The writer offers a couple of observations in conclusion:
The first observation is that at the same time that the American Mukhabarat toughens its campaign against the Baath by various means...[including] its extreme efforts to dry up the sources of funding for the Party and its resistance, and its arrest of tens of thousands of its fighters and mujahideen, at the same time it is making life easier in a remarkable way for the sectarian Sunni takfiris, offering them financial and military support, whether directly, or channeled via the Gulf, and this at a time when their takfir is being intensified against the nationalists and the patriots and the true Islamists....
People shouldn't lose sight of this for even a moment, the writer says, because what this American strategy amounts to as an attempt to change the war from one against the occupation to a sectarian Shiite-Sunni war, which will not stop until the sectarian takfiri power is the dominant one in Iraq. And this is particularly ungent for Baathists to understand, because the first requisite for this American strategy is the crushing of the Baath Party, conceptually, organizationally, financially, etcetera, because the Baath is the only nationalist party that covers all of Iraq and includes Sunnis, Shiites and others.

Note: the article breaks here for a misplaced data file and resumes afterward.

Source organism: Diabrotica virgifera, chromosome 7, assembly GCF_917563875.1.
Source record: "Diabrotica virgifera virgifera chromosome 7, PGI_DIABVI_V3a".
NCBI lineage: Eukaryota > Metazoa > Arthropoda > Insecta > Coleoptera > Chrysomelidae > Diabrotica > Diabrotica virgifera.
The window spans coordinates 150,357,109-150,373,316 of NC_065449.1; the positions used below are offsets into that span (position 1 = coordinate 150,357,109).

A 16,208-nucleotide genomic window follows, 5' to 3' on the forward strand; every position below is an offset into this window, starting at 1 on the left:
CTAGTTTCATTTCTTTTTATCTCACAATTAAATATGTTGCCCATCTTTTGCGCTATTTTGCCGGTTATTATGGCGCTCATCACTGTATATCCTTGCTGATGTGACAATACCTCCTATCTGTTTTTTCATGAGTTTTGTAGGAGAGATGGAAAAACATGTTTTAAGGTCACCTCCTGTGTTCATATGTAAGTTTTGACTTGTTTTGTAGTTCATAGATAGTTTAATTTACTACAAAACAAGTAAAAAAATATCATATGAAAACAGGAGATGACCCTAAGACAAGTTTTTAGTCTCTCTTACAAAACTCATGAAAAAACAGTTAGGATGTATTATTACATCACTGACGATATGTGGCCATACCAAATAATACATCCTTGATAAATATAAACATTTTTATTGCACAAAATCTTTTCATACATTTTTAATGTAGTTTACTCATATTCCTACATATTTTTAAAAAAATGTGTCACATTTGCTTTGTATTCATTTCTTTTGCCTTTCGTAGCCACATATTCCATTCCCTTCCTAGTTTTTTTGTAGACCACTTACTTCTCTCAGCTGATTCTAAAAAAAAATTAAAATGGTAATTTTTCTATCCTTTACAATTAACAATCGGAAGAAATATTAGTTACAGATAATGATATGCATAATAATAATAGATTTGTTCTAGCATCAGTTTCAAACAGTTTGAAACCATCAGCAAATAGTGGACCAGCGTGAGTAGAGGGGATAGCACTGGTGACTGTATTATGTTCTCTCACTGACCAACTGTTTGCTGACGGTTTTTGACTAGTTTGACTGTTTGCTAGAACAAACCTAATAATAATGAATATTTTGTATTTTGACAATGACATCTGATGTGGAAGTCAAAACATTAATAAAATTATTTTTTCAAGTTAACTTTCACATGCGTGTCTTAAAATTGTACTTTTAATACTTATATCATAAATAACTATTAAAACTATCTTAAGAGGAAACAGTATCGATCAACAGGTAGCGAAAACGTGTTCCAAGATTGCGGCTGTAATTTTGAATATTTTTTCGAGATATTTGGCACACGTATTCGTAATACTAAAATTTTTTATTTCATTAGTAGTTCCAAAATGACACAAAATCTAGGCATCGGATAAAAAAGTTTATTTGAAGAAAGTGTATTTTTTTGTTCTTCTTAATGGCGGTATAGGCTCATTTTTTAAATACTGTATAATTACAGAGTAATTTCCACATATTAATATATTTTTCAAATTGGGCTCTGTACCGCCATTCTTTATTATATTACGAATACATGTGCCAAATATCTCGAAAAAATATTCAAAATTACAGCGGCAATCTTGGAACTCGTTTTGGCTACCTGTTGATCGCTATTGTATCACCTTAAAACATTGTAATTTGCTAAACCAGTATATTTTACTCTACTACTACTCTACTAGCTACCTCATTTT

His second concluding observation is that Iran, even though it is naturally an enemy of the Sunni takfiris, still provides them with support and assistance in their attacks on Iraqi Shiites, and the reason is to make the Iraqi Shiites side with Iran, in a way that will ultimately further feed the conversion of this war into a sectarian one, in order to weaken the country.


Anonymous Anonymous said...